As a high school senior, I went to Toronto with my then-VBFITWEWFAEA (Very Best Friend In The Whole Entire World Forever And Ever Amen).  We couldn’t afford the senior class trip to Florida, so our mothers let us take the train to Toronto for the weekend. 

It was kind of amazing my mother let me go.  My sister Caroletta had gone to Montreal with a friend and apparently hooked up with some Barbadian dude, who was swiftly and forevermore rechristened “Barbadian Booty.”  Maybe my mother assumed I was more innocent.  Maybe she thought there was less Barbadian booty to be found in Toronto.

My girlfriend and I did not go to Toronto looking for booty, Barbadian or otherwise.  Being together, without adults, in a big city, was enough.  We had a very limited amount of money to spend, and we had budgeted it out to the penny.  Of course, being teenage girls, we spend most of our money shopping.  We weren’t old enough to do much of anything else.  Roots Sidewinders shoes were all the rage in Detroit back then (told you we were half-Canadian).  We were excited about taking advantage of the (then) favorable exchange rate and essentially getting them at substantial discount. 

We had paid very careful attention to the cost of the taxi from the train station to our hotel.  But being Detroit girls who rode in cars and not taxis, we didn’t really understand how taxis worked.  We assumed the taxi back to the train station would cost the exact same amount as the taxi from the train station to our hotel.  We spent every dime we had, save for that exact amount.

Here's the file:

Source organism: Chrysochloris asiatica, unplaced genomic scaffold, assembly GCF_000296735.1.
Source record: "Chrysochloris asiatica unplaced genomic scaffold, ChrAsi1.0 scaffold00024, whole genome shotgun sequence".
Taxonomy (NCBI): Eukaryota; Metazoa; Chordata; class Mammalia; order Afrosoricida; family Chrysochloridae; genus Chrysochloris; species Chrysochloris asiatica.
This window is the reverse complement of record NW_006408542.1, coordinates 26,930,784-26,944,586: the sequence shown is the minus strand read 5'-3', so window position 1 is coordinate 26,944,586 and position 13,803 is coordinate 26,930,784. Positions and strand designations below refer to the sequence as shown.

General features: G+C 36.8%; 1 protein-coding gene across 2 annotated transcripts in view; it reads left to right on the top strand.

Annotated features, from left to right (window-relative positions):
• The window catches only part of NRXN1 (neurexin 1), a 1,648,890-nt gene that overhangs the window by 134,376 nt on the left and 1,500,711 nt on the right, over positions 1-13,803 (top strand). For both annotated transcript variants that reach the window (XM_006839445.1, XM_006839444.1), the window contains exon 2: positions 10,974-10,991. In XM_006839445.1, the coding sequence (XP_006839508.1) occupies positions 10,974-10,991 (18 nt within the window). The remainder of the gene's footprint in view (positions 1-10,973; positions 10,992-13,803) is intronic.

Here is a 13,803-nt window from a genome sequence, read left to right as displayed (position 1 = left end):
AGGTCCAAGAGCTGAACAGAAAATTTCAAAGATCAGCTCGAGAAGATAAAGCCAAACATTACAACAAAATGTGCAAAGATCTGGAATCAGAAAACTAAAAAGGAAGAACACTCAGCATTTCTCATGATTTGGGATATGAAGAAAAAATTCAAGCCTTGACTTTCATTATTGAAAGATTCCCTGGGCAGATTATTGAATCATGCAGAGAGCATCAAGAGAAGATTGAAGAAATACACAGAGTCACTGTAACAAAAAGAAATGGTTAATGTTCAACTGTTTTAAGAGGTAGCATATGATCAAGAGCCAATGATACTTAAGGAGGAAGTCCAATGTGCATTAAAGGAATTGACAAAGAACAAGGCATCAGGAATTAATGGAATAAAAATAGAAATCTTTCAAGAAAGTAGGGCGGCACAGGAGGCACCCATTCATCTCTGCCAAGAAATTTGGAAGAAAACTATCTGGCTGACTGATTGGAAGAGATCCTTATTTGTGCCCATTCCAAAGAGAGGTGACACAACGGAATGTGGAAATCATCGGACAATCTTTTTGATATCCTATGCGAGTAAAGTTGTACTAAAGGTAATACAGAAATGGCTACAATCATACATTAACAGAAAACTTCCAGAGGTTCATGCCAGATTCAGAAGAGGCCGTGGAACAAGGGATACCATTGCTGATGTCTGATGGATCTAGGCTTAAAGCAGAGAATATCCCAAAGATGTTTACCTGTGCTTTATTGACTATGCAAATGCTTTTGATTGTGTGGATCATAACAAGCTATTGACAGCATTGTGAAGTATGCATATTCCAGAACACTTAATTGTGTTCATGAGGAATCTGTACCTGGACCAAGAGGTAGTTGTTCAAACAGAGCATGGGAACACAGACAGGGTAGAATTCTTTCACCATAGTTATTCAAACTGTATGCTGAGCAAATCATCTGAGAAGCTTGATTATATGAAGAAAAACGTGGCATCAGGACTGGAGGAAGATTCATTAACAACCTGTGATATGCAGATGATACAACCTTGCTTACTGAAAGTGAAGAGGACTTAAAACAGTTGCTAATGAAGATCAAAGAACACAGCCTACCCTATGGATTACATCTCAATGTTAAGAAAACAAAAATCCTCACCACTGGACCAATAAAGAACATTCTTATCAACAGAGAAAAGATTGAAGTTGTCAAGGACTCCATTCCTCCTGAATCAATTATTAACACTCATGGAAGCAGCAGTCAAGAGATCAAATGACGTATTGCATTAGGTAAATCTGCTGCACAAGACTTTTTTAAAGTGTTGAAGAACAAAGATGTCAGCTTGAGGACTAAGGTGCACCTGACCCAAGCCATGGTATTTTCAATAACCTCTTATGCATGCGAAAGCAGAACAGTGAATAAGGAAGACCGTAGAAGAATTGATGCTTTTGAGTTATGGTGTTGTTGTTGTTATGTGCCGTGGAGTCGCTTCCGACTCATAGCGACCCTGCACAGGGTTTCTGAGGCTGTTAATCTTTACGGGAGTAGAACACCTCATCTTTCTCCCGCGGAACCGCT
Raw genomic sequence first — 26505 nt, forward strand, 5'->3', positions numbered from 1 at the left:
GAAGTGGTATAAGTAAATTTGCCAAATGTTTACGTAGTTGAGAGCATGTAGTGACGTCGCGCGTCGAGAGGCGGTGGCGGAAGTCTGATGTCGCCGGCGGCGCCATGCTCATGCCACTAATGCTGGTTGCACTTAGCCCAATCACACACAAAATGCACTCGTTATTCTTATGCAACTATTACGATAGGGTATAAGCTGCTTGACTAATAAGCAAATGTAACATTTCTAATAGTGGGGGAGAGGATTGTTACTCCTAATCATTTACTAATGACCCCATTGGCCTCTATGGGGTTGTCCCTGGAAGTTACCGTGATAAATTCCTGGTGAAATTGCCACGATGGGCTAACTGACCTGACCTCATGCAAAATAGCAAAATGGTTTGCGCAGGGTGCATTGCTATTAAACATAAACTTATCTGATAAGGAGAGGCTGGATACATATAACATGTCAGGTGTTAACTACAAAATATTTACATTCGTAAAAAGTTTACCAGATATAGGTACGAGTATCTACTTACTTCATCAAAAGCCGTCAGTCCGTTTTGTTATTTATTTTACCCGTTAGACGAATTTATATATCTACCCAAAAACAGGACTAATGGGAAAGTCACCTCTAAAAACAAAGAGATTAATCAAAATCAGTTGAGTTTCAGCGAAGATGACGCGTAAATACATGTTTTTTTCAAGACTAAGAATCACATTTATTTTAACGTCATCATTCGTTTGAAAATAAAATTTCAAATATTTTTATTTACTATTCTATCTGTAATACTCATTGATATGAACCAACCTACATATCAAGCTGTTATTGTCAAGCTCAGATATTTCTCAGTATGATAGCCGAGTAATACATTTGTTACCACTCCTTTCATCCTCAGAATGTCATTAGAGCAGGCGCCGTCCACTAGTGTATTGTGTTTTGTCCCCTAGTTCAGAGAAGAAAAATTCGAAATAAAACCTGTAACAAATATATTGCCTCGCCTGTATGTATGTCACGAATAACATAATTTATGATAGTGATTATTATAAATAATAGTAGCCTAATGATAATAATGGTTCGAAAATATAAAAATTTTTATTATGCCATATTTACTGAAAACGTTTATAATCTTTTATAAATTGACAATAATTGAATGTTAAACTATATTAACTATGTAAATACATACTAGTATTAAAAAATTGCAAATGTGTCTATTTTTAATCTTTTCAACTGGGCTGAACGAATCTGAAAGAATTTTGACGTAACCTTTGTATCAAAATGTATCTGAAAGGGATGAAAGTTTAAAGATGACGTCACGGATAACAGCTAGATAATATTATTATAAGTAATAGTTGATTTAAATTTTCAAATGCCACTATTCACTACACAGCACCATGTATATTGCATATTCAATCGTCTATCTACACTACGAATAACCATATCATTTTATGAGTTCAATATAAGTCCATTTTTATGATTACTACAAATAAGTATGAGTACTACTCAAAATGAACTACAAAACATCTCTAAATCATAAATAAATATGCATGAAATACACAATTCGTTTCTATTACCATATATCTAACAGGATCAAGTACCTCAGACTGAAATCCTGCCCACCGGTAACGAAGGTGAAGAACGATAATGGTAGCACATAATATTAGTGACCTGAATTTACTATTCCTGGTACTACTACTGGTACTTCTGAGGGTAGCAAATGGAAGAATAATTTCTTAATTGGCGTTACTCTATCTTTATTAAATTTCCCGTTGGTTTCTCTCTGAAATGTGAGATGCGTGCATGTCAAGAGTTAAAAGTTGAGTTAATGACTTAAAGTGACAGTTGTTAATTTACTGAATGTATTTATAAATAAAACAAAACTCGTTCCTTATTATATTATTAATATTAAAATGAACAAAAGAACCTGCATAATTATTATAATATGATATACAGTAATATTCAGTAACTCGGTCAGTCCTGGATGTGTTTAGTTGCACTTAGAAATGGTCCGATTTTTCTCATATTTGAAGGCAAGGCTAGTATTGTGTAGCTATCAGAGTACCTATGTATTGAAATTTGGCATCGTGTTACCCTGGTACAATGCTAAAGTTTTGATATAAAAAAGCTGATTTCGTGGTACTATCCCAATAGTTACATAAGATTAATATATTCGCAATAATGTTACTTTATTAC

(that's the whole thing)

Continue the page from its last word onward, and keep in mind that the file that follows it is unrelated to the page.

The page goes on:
Traffic was heavier on the return trip, and we watched in horror as the meter clicked steadily towards and then past the amount we had left, since we were still far away from the train station.  The thought never occurred to us to explain our plight to the taxi driver.  It did occur to us to panic and flee, so that’s what we did.

“We better get out!” one of us whispered to the other.

We could see the train station.  It looked to be within walking distance, though we were poor judges of distance and it turned out to be several blocks away.

“We’ll get out here,” we said.

“Really? Here?”


We jumped out of the cab when it stopped, and my friend flung our last remaining Canadian money at the cabbie.  We laughed like criminals who had just successfully robbed a bank.  In fact, we had just successfully stiffed a cab driver, a hard working man who didn’t deserve that. 

It was funny until we boarded our train, and then, as we thought of our own hard-working blue-and-pink collar parents, it wasn’t funny anymore.


2 Responses to “Oh Canada!”

  1. Tweets that mention Oh Canada! « Carolyn A. Edgar -- Topsy.com Says:

    […] This post was mentioned on Twitter by Carolyn Edgar, Carolyn Edgar. Carolyn Edgar said: Oh Canada!: http://wp.me/psOZx-ej […]

  2. MizJJ Says:

    Great stories. I have the reverse stories. I lived near an America city Seattle/Tacoma and would go down frequently. Ahhh…border towns.